This is who we are.

Tuesday when I was in line to vote, an election official noticed that an elderly woman a few people behind me was wearing a boot and shifting uncomfortably in line.  He came right outside, offering several ways to help.  Scott Merrell told a similar story.  “This is who we are,” he said.  While standing in line, waiting to cast my vote at Western Boulevard Presbyterian Church, I noticed that standing with me was a remarkably representative cross section of my fellow Americans.  White men and women were the single largest group, but they only represented a little over half of who was voting.  There were African Americans men and women; Hispanic men and women; several women had their head covered indicating they were Muslim, and several other folks looked to be of Asian descent.  This is America, I thought, and what we are doing together is American.  This is who we are.  

By midnight another America began to emerge, one that we knew was present among us, but had not been numerically magnified with such focus and force.  As we watched county by county election results posted, another picture of a deeply divided America emerged.  Political pundits said this division represented a backlash against Washington elites and political insiders, but that is not what I saw.  What I saw were deep divisions that cut across race and class; those who live in rural America and those who live in our urban centers; divisions that wall off immigrants and approach those who are different with distrust.  The pain on all sides of these divisions was palatable, powerful and, ultimately, toxic to our common good.

Then, I began to wonder about the role of the church in the creation and maintenance of these divisions. Has a complacence among us contributed to this division?  To whom have we been blind?  What is our role in the healing and reconciliation that is necessary for our country and an integral part of our witness?  What does Jesus’s ministry teach us about division?  What does his death teach us about solidarity, and how does his resurrection offer us hope?  Every time Jesus is confronted with a boundary or a division, he crosses the line and tears down the wall.  When John sends his disciples to Jesus to ask him directly, “Are you the one who is to come?”  Jesus sends word right back, “Go and tell John what you have seen and heard: the blind receive their sight, the lame walk, the lepers are cleansed, the deaf hear, the dead are raised, and the poor have good news brought to them.  And blessed is anyone who takes no offense at me” (Luke 7:20-22). Disciples of Jesus Christ, this is the One we are called to follow.  This is who we are.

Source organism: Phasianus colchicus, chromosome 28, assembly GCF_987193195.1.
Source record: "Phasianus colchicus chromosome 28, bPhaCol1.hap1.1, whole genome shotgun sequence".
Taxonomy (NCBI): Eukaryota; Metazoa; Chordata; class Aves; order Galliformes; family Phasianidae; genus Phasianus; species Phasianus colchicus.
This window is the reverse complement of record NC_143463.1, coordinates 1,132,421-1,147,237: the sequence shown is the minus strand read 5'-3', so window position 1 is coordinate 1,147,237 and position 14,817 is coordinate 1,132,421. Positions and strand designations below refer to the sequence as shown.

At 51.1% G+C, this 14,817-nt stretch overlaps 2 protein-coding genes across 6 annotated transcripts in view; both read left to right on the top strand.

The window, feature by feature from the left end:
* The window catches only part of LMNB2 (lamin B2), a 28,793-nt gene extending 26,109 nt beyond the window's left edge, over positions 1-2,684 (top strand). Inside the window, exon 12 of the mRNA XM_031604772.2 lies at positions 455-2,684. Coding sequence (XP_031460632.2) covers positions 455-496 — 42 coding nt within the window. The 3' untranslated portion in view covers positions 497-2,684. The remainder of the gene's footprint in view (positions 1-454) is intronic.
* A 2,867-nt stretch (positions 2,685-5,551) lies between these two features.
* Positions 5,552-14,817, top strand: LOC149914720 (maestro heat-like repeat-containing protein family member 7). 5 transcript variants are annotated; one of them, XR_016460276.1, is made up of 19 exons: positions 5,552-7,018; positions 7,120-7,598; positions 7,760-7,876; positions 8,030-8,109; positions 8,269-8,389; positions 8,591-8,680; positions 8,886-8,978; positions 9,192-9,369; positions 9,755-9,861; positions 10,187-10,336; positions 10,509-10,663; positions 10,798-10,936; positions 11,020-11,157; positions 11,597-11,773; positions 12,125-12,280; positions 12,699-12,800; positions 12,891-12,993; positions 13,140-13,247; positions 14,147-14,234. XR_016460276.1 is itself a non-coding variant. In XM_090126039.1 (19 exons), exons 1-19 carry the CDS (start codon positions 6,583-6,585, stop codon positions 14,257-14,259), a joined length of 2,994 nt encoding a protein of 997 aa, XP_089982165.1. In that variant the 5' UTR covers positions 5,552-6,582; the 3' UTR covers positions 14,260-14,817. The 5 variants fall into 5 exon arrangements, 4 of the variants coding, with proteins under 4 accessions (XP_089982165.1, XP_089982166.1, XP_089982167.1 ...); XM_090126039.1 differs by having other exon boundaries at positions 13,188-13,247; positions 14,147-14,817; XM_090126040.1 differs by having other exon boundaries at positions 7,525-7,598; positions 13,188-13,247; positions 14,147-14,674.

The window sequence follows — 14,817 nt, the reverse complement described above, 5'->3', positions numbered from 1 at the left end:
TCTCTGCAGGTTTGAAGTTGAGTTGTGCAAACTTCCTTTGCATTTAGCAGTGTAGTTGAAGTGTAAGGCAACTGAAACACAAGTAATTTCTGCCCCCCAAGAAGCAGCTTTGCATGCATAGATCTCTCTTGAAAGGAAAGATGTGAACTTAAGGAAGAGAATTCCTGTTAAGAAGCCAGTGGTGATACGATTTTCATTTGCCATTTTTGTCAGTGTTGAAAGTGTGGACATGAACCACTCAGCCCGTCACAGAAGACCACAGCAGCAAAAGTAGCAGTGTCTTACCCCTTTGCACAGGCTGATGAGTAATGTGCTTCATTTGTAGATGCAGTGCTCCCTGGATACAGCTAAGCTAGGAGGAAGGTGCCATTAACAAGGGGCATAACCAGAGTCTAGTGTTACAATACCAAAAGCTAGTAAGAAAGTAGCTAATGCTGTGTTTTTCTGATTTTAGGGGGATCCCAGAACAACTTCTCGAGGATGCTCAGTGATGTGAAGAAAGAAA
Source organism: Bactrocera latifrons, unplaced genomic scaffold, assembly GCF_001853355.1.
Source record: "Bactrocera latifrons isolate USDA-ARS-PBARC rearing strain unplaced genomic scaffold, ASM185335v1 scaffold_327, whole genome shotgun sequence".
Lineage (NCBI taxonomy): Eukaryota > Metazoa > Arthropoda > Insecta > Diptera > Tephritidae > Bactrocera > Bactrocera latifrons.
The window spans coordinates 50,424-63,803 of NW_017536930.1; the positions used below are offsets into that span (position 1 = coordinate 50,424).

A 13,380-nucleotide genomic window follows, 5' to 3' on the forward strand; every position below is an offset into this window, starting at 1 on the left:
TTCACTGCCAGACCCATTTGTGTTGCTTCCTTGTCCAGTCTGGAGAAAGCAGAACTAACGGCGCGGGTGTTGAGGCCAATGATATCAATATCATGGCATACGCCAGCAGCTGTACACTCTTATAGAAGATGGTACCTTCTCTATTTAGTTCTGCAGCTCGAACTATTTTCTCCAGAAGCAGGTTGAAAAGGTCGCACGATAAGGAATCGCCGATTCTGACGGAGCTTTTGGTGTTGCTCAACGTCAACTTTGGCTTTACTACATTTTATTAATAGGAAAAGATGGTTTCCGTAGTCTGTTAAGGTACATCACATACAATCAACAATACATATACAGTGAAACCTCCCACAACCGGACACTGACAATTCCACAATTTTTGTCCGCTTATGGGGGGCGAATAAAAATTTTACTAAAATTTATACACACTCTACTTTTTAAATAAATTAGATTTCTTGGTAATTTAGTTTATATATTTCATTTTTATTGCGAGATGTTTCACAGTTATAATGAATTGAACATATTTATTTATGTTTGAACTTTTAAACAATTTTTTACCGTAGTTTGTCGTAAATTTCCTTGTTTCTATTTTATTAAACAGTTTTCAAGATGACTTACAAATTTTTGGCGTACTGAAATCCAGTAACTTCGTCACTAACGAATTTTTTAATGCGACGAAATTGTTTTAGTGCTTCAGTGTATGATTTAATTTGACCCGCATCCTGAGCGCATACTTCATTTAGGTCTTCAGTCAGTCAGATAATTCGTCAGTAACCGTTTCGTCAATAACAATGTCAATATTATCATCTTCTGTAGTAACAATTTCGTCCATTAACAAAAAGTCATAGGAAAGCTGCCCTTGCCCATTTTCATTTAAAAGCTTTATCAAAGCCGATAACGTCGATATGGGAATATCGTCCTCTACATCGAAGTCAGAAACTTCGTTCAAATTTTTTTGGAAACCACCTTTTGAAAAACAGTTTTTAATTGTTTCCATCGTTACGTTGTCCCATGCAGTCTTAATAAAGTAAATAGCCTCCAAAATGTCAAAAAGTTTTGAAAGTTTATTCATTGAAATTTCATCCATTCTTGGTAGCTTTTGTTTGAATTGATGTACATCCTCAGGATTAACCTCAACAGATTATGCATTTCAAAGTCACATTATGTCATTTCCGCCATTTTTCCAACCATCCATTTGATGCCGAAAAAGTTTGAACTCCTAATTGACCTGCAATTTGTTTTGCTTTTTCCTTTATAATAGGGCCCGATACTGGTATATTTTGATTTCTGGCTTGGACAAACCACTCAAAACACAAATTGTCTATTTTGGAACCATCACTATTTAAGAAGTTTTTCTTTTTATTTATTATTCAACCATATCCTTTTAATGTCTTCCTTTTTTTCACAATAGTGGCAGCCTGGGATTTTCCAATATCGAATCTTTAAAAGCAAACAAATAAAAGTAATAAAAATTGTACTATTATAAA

As we come to terms with that hauntingly divided electoral map and the country it represents, let us first and foremost commit to pray for one another, starting with the side you voted against.  Pray for both candidates, starting with the one who did not get your vote.  Pray that from these wounds that have been laid bare, a deeper healing may begin.  Pray for those who are afraid.  Be ready to stand with them.

Church of Jesus Christ, we have wondered together if we would have the faith, fortitude and courage to lead in this kind of moment.  May it be so for this is who we are.  

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